“For in him all the fullness of God was pleased to dwell…”
In John chapter 14, the disciple Philip says to Jesus, “Lord, show us the Father and that will be enough for us.” I love the often-clueless boldness of the disciples. Jesus replies to him, “Don’t you know me, Philip, even after I have been among you such a long time? Anyone who has seen me has seen the Father.”
When Isaiah promised that there would be a child born who was called Immanuel, or “God with us,” even he wasn’t predicting God to be literally with us in the flesh. He had in mind the sense of God being with his people and strengthening them in battle, as with Joshua, or in deliverance, as in the Exodus, or in comfort, as in many of the Psalms, or in worship, as in Solomon’s temple. And Jesus did (and does) all of those things. Yet the wonder of the incarnation of Jesus, and what the New Testament writers go to great pains to tell us, is that beyond anyone’s imagination, God became man and truly lived “with us.”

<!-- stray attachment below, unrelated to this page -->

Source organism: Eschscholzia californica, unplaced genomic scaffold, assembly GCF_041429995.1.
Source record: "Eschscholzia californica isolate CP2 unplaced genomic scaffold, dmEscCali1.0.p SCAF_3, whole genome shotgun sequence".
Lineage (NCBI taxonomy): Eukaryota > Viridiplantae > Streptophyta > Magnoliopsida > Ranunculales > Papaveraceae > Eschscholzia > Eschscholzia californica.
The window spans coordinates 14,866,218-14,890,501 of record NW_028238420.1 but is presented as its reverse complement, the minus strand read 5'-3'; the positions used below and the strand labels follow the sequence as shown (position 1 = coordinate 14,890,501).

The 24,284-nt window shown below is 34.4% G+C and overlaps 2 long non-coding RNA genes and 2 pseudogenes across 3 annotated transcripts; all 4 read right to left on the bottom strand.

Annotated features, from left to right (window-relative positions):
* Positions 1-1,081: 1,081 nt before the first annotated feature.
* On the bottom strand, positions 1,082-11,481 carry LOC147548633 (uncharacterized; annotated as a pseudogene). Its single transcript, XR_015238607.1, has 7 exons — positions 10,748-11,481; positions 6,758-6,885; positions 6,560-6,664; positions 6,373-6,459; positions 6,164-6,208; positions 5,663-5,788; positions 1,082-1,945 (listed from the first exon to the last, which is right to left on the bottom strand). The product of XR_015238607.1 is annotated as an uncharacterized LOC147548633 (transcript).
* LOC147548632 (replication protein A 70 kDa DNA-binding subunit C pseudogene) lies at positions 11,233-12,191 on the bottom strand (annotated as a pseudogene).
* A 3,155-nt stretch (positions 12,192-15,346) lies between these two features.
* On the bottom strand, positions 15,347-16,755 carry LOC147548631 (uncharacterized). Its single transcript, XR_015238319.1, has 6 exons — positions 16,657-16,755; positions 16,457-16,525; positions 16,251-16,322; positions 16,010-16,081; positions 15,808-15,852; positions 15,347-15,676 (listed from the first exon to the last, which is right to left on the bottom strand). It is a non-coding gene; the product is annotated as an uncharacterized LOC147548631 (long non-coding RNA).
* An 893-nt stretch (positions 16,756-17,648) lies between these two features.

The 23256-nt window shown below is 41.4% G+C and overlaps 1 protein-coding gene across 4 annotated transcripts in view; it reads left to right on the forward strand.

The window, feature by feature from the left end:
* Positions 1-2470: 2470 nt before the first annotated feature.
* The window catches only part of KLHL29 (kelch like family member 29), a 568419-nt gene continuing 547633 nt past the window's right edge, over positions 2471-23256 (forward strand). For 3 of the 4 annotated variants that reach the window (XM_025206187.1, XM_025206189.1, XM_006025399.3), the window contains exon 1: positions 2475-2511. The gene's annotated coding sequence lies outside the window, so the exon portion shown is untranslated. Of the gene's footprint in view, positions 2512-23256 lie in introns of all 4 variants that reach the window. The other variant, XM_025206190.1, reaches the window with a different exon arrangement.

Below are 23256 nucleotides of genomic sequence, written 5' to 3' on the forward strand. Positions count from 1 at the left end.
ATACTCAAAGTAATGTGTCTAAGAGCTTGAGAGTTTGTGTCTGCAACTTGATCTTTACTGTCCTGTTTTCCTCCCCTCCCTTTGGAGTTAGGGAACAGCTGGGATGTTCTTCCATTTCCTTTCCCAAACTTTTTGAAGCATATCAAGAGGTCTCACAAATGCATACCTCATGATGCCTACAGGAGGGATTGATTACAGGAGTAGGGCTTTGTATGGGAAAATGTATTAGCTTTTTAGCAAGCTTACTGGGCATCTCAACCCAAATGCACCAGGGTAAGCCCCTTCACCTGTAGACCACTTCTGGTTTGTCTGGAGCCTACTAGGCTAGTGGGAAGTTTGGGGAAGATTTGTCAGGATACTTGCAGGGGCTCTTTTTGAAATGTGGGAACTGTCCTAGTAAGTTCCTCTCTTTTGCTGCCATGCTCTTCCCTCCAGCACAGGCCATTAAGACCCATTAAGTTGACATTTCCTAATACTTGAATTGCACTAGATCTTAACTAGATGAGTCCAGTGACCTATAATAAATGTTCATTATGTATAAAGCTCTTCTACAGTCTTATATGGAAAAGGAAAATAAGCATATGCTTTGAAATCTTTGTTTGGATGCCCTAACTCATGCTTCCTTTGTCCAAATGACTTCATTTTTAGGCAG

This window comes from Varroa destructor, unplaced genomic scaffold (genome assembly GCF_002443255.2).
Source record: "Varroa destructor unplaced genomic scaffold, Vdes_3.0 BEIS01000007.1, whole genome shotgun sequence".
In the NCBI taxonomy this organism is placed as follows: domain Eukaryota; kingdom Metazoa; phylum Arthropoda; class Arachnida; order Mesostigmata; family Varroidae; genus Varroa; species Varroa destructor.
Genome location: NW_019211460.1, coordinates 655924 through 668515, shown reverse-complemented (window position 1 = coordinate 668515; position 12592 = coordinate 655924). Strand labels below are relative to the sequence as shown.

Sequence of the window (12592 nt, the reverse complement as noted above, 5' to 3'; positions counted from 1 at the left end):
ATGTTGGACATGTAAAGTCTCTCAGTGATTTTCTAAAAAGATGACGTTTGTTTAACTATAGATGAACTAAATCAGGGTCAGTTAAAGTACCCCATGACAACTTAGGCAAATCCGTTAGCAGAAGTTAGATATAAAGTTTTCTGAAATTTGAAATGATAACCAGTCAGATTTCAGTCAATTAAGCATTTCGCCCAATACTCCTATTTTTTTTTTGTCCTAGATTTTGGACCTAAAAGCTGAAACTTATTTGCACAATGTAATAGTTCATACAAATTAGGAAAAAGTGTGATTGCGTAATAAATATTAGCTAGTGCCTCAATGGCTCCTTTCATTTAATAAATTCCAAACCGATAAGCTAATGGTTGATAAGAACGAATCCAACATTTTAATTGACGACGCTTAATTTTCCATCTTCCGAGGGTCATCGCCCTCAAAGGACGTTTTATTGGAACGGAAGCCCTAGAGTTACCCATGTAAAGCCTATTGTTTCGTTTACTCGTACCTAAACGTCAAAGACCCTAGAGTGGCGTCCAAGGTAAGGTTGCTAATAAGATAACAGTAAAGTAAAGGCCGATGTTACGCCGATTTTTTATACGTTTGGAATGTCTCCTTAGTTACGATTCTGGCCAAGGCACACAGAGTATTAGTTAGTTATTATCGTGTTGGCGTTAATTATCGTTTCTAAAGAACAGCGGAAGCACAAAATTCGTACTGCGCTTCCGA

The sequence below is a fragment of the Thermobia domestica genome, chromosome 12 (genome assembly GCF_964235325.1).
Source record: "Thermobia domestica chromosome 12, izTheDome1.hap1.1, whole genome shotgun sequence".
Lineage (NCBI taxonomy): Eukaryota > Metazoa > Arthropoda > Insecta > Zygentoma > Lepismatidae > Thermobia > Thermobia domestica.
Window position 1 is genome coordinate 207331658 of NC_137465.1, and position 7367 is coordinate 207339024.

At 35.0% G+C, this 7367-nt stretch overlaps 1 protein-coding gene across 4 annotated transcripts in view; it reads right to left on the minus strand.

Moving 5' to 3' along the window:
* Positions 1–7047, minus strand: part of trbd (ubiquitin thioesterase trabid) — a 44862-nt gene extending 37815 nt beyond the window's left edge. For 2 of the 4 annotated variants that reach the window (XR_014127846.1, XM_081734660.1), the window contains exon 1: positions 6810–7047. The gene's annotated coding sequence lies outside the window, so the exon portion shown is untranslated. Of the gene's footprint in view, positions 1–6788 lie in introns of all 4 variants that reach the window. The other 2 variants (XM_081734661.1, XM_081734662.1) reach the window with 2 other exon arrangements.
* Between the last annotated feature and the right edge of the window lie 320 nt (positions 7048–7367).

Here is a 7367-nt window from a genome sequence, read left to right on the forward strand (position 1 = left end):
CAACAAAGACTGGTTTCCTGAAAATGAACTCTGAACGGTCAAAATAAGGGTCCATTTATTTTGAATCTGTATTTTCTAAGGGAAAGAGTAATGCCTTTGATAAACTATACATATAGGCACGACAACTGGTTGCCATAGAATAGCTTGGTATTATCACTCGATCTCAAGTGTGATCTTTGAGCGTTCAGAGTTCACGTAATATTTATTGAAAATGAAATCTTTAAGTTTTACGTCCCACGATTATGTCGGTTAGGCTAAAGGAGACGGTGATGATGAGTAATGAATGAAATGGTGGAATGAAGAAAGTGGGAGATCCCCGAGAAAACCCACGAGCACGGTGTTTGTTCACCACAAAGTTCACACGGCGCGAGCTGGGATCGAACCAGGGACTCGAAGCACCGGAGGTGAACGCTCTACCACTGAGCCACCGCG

When Paul writes that “in him all the fullness of God was pleased to dwell,” he is expanding on this idea of God being with us in the ultimate sense. God was not simply figuratively with us in the teachings of Jesus, but was physically, visibly with us. The wonder of the incarnation – literally, the “enfleshment” – of Jesus is that he who created all things came to us to reconcile us to himself. Though we were lost in sin, he has sought us out. Though we were dead, he has come to give us life.